The products on display, meanwhile, speak to Bolivia's integration into an ever-more global economy. Tens of thousands of pirated DVDs go for a few bolivianos a piece. [Even more appealing than the prices are the astonishing provenances of the movies - a recently purchased copy of Inglourious Basterds was dubbed from French to Spanish, filmed inside a movie theater using Russian subtitles.]
Next to the DVDs are ripped software packages - a program as expensive as Microsoft Suite goes for less than $2. Shampoos, cell phones, vacuums, cameras, mugs, backpacks, pencils and polo shirts all bear the stamp of intercontinental commerce. Meanwhile, imported used t-shirts, button-downs and trucker-hats from the US fill street after street, dressing lower-income Bolivians in bizarrely retro outfits ("Give Hugs not Drugs," reads my local fruit-seller's baseball cap). Nowhere is the turbo global-consumption more evident than in the sneaker neighborhood, where Puma and Nike battle it out with Adidas and Reebok, all competing against identical Chinese knock-offs in every imaginable shape, size, color and quality. Never could I have imagined that were so many varieties of shoe-wear in all the world.
Yet despite the tremendous range of goods -- and the cornucopia of sneakers -- La Cancha bears little relation to modern malls. It is a unique hybrid of traditional Bolivian commerce and modern capitalism, of dead baby farm animals and Nintendo gaming systems; it is a collision of worlds. Unlike other more traditional businesses in Cochabamba, La Cancha is always open and the customer is almost always right. But as in traditional Bolivian towns, Wednesdays and Saturdays remain Market Days, when the already crowded streets are flooded with more goods, products and peoples. When it storms, the streets are literally flooded, washing the debris of twenty thousand people along the ankles of buyers and sellers alike. Imported home theaters go for $5,000 while home-grown bananas sell seis por un peso (42 bananas for $1 US). Cactus fruit fight for space with the latest Abercrombie & Fitch designs. The rich come for computers and the poor for rice.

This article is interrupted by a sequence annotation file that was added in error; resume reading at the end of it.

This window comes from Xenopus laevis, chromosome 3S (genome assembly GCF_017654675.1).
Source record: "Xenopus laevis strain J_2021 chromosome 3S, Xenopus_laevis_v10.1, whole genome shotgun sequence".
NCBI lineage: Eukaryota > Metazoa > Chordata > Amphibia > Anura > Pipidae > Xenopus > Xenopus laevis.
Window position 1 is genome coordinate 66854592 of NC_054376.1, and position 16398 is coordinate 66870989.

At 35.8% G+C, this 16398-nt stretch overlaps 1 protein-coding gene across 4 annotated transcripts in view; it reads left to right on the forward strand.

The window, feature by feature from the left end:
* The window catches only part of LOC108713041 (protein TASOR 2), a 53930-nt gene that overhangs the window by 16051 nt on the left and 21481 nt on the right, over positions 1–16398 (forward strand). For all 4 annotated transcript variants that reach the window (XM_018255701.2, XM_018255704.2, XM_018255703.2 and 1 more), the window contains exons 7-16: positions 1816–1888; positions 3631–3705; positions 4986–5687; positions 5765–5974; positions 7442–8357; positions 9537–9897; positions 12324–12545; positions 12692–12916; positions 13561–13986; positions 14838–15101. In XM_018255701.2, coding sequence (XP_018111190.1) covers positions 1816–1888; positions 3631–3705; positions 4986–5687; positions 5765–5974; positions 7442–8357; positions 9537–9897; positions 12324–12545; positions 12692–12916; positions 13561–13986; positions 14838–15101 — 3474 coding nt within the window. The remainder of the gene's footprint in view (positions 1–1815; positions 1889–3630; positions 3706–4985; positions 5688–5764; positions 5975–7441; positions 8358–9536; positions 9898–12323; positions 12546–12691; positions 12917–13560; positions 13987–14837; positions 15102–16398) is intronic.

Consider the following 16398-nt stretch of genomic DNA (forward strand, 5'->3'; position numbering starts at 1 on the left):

It is this collision that makes La Cancha such an accurate microcosm of the Bolivian economy. Like any market, it is a site of commerce and competition. Money is exchanged, profits earned, goods distributed. Bolivia's economy functions like any other Western economy in this regard, providing for consumer freedom and protecting private property. But capitalism requires much more than free exchange - it requires the aggregation and investment of capital. It is here that Bolivia lags behind. Virtually all electronics, heavy machinery, luxury goods and processed foods sold in La Cancha are produced in foreign countries, and the real profits from their sales return home. There is no industrial base in Bolivia, nor any domestic demand - given the globally enforced trade liberalization policies - to stimulate one. Without that industry, without organic economic growth, there is a sharp disparity between the goods for sale and the conditions in which they're sold, between the dollar-priced electronics and Boliviano-priced vegetables, between the luxuries of the upper-class and the necessities of the lower. While La Cancha has received the goods and absorbed the forms that constitute Western commerce, Bolivia still lacks the economic content that would truly drive growth.